Friday, February 28, 2014

Nada Surf @ the Bell House

Nada Surf; The Suza
@ The Bell House
Brooklyn, NY - February 27, 2014

My personal exposure to Nada Surf is not necessarily that of the well worn path. I've always known of them as an Indie rock band with significant riffs and hooks though it never occurred to me to call them power pop until someone wrote that yesterday and I realize that's them, personified.

It was only a couple years ago that I learned that they had a hit some time back, a song that I then looked into and did not find in keeping with their sound, so I was quite surprised.

The set was very much in keeping with the Nada Surf I know and it turns out I know more than I realized. Songs they've promoted from their recent works had such a well-measured infection to them that songs I forgot I knew became instantly recognizable and sing-a-long-able. That goes for both the powered ones and the soft-toned ballads.

Not sure why this review is coming out like a lady taking tea, but it is.

And for no real reason at all I will point out that Ira the drummer has that Barton Fink/Eraserhead look so I was going to be into this show no matter what musically happened. Learning he did an afterschool special with Scott Baio, as part of the band's trivia giveaway, was a bonus on top of the bonus.

The Suzan are a trio of Tokyo women based out of Gotham. Synthy, Manchestery, a little discombobulated in a good way.

Wednesday, February 26, 2014

Death: It'll Kill Ya

Alternate titles: Life'll Kill Ya, Death: the Ultimate Killer, Death: I'm Sick of It

I've had it with death. Kubler-Ross is out the window. I've had it so much that I need to spew this out on a site otherwise unrelated to such contemplations of such things or much of anything beyond a good rock n roll song. Lou Reed was the final nail in the coffin for me on handling death, and so by that tiny connection, I'm putting this out there on here.

It hit me a few days after he went. While I was on an elliptical machine at the gym. Sweating and pushing in the name of weight loss which was in the name of long term cardiac heart health. A method by which to stay alive longer confronted by the brain having an anxiety attack over the end of a life because it meant there was no way for that person, and by extension any person in the same state (dead), to be able to do anything anymore. That person, assuming they were alive just like it appears I am alive, was just gone. Nothing to see from the eyes of that person. Nothing to think. Smell. Touch. Just plain over. And it was going to happen to me too one day.

It actually triggered a pretty good workout. But there were consequences after that. A bit of the old 24-7 needling fear of the eventuality.

And now the icing on the cake is Harold Ramis. Now I really can't take it. John Candy left when I was too young to appreciate the loss. Orson Welles and Groucho Marx and Jimi Hendrix and Joey Ramone don't even seem like real humans in my brain's view of artistic icons with an impact. My own mother dying when I was 12 didn't hit me really. But Lou Reed and Harold Ramis = panic attack.

At this point, what with being able to reasonably live to really ripe old ages, just about any death feels too soon, untimely. Harold Ramis was only 69. Lou Reed was not even 80. This stinks.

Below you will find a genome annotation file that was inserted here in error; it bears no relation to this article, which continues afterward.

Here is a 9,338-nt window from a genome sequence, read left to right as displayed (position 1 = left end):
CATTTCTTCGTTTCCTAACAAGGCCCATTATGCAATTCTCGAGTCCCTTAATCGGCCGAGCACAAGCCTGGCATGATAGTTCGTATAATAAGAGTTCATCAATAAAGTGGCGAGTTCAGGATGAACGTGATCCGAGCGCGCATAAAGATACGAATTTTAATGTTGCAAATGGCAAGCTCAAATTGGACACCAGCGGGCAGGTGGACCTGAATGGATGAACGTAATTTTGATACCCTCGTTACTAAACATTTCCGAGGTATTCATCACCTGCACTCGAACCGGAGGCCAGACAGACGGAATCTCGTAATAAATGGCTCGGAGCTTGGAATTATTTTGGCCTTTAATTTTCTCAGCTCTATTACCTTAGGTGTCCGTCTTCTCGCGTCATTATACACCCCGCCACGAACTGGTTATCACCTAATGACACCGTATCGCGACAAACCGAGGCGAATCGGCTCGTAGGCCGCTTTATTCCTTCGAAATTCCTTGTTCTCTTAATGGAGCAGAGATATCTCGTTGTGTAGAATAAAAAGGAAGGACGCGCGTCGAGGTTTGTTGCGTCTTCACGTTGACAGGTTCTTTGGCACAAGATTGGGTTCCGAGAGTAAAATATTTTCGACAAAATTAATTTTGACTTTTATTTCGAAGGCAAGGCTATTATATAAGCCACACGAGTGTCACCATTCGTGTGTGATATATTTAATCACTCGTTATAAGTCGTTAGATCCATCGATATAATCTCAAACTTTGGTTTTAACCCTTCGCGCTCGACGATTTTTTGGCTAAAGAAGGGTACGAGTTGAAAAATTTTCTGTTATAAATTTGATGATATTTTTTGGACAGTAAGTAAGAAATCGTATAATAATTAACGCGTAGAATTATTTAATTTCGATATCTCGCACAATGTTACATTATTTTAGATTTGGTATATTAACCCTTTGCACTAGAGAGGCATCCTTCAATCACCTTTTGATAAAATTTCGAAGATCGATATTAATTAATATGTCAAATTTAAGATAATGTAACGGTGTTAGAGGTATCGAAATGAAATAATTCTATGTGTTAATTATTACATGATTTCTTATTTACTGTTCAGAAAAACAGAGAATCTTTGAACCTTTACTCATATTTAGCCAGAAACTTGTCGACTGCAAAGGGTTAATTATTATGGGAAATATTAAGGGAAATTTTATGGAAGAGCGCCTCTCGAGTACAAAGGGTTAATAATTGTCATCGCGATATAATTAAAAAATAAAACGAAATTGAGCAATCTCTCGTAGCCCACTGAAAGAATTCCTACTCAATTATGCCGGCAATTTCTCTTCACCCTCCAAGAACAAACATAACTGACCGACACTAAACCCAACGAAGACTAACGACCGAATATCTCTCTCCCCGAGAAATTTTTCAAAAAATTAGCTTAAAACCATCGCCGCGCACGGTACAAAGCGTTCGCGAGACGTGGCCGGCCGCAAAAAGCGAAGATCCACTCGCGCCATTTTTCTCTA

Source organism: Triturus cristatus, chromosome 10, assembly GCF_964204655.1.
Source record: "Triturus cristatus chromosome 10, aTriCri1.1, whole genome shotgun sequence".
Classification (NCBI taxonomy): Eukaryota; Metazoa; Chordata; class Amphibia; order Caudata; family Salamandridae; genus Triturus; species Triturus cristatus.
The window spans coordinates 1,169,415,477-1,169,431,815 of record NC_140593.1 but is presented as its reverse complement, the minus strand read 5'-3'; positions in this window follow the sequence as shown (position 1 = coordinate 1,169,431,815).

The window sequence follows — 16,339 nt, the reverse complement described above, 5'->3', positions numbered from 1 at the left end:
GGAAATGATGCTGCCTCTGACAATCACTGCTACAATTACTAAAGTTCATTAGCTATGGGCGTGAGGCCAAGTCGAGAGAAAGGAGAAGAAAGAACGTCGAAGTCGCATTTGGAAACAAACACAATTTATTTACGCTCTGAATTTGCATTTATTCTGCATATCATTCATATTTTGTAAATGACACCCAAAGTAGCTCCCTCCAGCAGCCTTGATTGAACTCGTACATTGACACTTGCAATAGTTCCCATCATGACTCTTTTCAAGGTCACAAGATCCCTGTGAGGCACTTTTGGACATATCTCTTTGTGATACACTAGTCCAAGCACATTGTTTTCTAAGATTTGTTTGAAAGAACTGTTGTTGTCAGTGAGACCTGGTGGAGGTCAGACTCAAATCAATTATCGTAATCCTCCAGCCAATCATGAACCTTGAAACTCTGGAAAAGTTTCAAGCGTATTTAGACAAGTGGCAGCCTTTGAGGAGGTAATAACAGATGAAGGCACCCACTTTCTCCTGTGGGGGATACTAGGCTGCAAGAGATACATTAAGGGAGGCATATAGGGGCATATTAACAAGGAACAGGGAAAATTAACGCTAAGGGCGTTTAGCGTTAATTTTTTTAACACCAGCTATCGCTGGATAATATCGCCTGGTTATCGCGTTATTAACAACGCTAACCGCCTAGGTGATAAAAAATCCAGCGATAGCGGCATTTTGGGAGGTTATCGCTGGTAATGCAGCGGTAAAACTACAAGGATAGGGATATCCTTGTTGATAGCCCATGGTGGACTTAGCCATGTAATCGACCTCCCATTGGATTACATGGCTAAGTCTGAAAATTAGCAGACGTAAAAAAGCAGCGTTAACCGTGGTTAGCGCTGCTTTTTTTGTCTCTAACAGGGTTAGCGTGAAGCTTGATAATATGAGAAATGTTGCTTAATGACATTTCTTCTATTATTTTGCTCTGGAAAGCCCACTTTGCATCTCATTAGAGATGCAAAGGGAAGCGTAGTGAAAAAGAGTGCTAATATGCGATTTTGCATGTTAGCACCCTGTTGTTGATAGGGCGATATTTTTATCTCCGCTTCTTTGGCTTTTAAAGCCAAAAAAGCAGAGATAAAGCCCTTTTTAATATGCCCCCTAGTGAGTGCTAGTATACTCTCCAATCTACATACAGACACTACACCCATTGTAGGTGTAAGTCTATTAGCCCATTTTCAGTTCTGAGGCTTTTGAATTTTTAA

It really stinks because it's a reminder that holy moses one day that's it. Gone. The heart stops beating, the lights go out. And what was once a thing that walked, talked, made actions which led to other actions that involved other people, setting off chains of events, is gone.

I approximate that about 98% of all "celebrity" deaths are meaningless in that no one who really made an impact on YOU is now gone. It's just media fodder to get you to watch and remember that time you sat on your tush watching a thing or hearing a thing. This includes politicians and most public figures beyond the world of entertainment by the way (Lincoln and Martin Luther King Jr are obviously the biggest exceptions to my theory as can possibly be). But I'm mostly thinking of entertainers.

Also, and this is going to be crass, I'm frequently repulsed by the tone deaf insincere outpourings of false-grief over populist entertainers. There's something extremely annoying when common folk cry at the loss of the pop star who sang a meaningless ballad that reminded them (falsely) of their own life in the muck ("That song is about my life" - no it isn't, just shut up).

And I am definitely fed up with the blase "RIP"'s on the Twitter and Facebook and of course comments sections on websites (which ought to be banned because free speech is overrated but I digress) when anyone of some note dies. Congratulations chum, you've made your contribution to the current events of the day by repeating a heartless, meaningless acknowledgement that someone somewhere has taken the last train out of town. You really cared.

But this is all sideshow. Ultimately, what it goes back to is that when someone who did really truly affect you is no longer part of the existing Earth, it's a reminder of the end. There is almost no comfort. Obviously a prescribed religion is of comfort to some, or many. Eastern Asian philosophies make it a little more comforting because of the connection to nature and energy and a long term peace about the whole ambiance of everything. But one has to be suspect of such beliefs as well because of the fear that it might ultimately be meaningless. The one possible view I've half-cooked-up via inspiration from the likes of Carl Sagan, that is as comforting as it gets is this:

Maybe, possibly, could it be, I hope, that once I expire, the elements that made up my consciousness filter back into the elements that make up general matter and that if my consciousness doesn't get reconstituted in the form of another carbon-based life on Earth that I wind up being part of the general constitution of space. Maybe I'll be floating over Saturn like I've always wanted to do.